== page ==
Leap day. It is what we call February 29, the day added onto February every fourth year to keep the seasons from slowly drifting through time as the earth takes slightly longer than 365 days to revolve around the Sun. Leap day on occasion does impact climate statistics and this past winter was possibly one of those times.
Our recently completed winter was the 16th coldest on record, but the National Weather Service recently released a statement that this past winter was the 17th coldest on record. The difference? February 29, 1904. Including that day makes the winter of 1903-1904 average temperature 4.4 degrees. Without that day, the average temperature is 4.2 degrees. The winter of 2013-2014 that we just completed had an average of 4.3 degrees meaning that depending on if you include that leap day this winter’s ranking changes by one position. Is one statistic more accurate than the other?
Not necessarily, but leap day seems to get little respect, so I always include in all my analysis and most other researchers do as well.
An email arrived in the weather center asking what day of the year has the largest temperature range from the record low to the record high. The recorded low on January 8, 1887 was -48 degrees. Thirteen years later, on January 8, 1900, the recorded high temperature reached 50 degrees.
That difference of 98 degrees still stands as the greatest range between a record high and low for any date in Fargo Moorhead. In second place is March 18. On March 18, 2012 the high reached 78 degrees with the record low for that date being -19 degrees observed in both 1883 and in 1923 for a difference of 97 degrees from record high to record low. A snow free March as we learned in 2012 can be very mild, a snow covered March like last year and so far this year, can be bitterly cold.
Those snow variations in combination with a higher sun angle this time of year make March the month with most of the extreme record differences observed in this area.
This past winter season was definitely cold, but it certainly was not snowy. From December 1 through February 28, the official snow total from our cooperative observer in north Moorhead totaled 27.3 inches. That is 2.1 inches below the average of 29.4 inches for that time period. It was the second year in a row with snowfall being very close to the average during the three principal months of winter as last year 28.7 inches was recorded.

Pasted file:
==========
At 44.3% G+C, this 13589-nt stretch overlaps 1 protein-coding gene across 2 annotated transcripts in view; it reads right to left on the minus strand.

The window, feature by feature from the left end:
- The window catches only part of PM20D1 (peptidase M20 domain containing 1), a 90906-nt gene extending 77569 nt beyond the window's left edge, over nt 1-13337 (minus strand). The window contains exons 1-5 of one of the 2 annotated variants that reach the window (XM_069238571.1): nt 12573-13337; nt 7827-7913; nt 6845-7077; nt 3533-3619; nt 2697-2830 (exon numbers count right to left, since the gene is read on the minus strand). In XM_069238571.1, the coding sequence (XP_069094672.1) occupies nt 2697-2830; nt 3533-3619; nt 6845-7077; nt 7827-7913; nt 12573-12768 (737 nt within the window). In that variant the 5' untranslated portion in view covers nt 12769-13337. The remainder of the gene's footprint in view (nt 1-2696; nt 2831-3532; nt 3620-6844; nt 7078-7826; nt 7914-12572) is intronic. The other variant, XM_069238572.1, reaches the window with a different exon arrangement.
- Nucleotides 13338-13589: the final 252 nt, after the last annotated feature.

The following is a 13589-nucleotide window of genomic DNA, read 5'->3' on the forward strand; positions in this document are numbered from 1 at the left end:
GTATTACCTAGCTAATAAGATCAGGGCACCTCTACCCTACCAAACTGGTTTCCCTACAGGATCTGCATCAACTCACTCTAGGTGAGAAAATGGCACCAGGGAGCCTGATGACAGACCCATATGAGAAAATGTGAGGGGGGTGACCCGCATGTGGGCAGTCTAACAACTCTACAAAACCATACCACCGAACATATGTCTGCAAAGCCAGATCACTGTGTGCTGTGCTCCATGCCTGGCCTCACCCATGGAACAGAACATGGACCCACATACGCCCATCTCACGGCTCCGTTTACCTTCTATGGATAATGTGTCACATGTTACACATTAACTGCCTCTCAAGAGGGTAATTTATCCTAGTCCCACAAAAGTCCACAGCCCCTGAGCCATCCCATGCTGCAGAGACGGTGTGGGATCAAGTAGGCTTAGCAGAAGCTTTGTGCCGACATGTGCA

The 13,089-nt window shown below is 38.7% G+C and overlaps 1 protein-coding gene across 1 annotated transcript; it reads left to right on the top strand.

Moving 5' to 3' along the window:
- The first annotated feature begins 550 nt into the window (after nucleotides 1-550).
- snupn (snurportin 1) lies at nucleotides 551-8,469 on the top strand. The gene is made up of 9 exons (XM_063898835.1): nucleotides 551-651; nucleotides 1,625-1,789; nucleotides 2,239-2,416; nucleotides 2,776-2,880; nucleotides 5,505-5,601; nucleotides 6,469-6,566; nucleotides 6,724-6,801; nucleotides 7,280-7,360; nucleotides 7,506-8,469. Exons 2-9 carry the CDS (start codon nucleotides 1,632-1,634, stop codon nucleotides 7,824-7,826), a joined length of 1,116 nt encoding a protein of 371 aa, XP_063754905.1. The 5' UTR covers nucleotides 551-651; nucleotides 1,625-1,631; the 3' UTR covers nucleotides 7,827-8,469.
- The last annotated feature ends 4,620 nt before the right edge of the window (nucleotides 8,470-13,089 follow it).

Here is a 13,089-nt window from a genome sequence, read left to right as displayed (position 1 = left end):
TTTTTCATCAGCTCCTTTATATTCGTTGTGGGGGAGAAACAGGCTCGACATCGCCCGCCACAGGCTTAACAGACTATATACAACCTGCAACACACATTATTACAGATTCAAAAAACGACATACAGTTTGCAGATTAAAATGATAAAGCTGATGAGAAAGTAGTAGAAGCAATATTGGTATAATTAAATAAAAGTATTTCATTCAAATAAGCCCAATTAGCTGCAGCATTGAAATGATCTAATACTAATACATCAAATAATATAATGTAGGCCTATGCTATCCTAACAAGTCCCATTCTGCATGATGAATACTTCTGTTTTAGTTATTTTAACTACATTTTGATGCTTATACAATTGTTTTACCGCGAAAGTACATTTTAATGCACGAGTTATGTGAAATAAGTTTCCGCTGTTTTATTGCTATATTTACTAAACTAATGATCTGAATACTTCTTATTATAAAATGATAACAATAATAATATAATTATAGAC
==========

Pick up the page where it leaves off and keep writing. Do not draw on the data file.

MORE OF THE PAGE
More important than the amount of snow is the water content in that snow. The 27.3 inches of snow that fell in the past three months contained 2.09 inches of liquid, right at the average of 2.14 inches. Meaning, this past winter was about as average as average gets for winter precipitation. The driest of the three winter months was February as only 1.5 inches was measured last month, the 8th lowest total on record for that month.
That snow contained only 0.11 inches of liquid making February 2014 the 7th driest since records began in 1881.
By now many of you may have heard that both Fargo Moorhead and Grand Forks set a record on Saturday, March 1 for the coldest high temperature not only for that date, but also for the month of March. The high in Grand Forks (UND/National Weather Service site) was -9 degrees and in Fargo Moorhead the high reached -8 degrees.
Of note, the high of -8 degrees in Fargo occurred just after midnight with the afternoon high reaching only -10 degrees. Both of those highs shattered the daily record for lowest maximum for March 1 and narrowly set new monthly records. The previous coldest March high was -7 in Fargo Moorhead set back on March 10, 1948 and in Grand Forks the previous record was -8 set on March 6, 1955.
Other cities in the region that set new March records for lowest maximum over the weekend included Sioux City and Waterloo, IA, Omaha and Lincoln, NE, and Eau Claire, WI, plus many others around the country.
Yesterday in this space I mentioned that the low temperature at Hector Int’l recorded a low below zero on 65 of the 90 days during our just completed winter season. On most of those days, the air temperature remained below zero for many hours of the day and on some days; the temperature remained below zero the entire 24 hours of that day.
Using the hourly reports from the airport, the temperature in Fargo was below zero for approximately 900 hours December 1 to February 28. That many hours would total 37 complete days of the 90 days of meteorological winter. Put another way, approximately 40% of winter was below zero. Grand Forks’ total hours represented in days would be about 45 days below zero, the Twin Cities, 20 days and Bismarck 25 days.
It may not have been even close to the coldest winter on record, but it was still a very memorable one.